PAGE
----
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I recently saw the term "n-3 PUFA" used in an article about supplementing fat for insulin resistant horses. It discussed a study performed at Colorado State University where "n-3 PUFAs" were shown to significantly reduce insulin levels. Great news! But what in the world is an n-3 PUFA?
Allow me to simplify. First, PUFA stands for "polyunsaturated fatty acid." All fatty substances contain a combination, in varying amounts, of three types of fatty acids:
There are two main types of PUFAs, which are named based on their chemical structure: Omega 3 or Omega 6. The Greek letter, omega, is often symbolized in the literature by an "n" followed by the number. The omega 6 PUFA, (symbolized by n-6), known as linoleic acid is important because the horse cannot produce it; therefore, it is considered "essential" and must be in the diet. A problem occurs when the diet contains too much - high amounts of linoleic acid (an n-6 PUFA) can lead to inflammation. Oils from soybean, corn, safflower, sunflower, and wheat germ are very high in this specific fatty acid. Omega 3 (n-3) PUFAs are found in three predominant dietary forms:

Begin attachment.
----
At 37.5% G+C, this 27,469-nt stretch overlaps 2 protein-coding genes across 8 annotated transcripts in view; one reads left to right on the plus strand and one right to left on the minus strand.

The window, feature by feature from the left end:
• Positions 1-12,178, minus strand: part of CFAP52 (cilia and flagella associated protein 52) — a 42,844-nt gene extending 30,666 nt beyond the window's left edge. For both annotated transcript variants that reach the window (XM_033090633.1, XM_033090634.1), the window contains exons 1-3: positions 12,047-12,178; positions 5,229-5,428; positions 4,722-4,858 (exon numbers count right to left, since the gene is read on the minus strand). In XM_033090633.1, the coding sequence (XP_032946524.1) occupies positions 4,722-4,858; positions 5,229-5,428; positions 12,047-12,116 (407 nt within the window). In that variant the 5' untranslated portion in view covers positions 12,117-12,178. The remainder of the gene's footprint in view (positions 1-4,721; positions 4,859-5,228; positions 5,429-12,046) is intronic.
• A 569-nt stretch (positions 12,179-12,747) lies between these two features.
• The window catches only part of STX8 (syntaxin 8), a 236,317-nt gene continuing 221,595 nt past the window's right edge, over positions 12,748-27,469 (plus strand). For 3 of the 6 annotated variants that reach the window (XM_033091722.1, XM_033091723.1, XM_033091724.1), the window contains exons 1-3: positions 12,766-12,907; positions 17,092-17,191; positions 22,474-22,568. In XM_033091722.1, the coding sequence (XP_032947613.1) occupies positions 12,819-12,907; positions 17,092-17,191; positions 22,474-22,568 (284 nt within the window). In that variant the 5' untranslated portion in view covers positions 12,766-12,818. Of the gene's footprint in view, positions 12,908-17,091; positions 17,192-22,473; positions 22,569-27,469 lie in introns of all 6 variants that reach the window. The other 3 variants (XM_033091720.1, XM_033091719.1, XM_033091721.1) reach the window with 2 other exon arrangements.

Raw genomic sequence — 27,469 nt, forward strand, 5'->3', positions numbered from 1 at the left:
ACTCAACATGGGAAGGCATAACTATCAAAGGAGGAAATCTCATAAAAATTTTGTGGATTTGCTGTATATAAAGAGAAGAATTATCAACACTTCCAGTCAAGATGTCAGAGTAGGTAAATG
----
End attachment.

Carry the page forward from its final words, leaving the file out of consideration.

ALA is also "essential" and can be converted to the other two n-3 PUFAs.
Back to the good news - while all fat is high in calories, foods that are high in n-3 PUFAs can lower blood insulin levels, which helps reduce fat storage and lessen the risk of laminitis.
Please listen to the recorded teleseminar, "A Clear View of Fat - Types, Sources, and Benefits" for a great deal more information. Also, read the article, Fat is Fat, Right? Check Your Omegas!
For permission to reprint this article, in part or in its entirety, please contact Dr. Juliet Getty directly at Gettyequinenutrition@gmail.com.
Getty Equine Nutrition, LLC
Juliet M. Getty, Ph.D.
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Juliet M. Getty, Ph.D. is an independent equine nutritionist offering nutrition services for all life stages and integrative support for disorders and diseases. Your horse's quality of life is Dr. Getty's priority.
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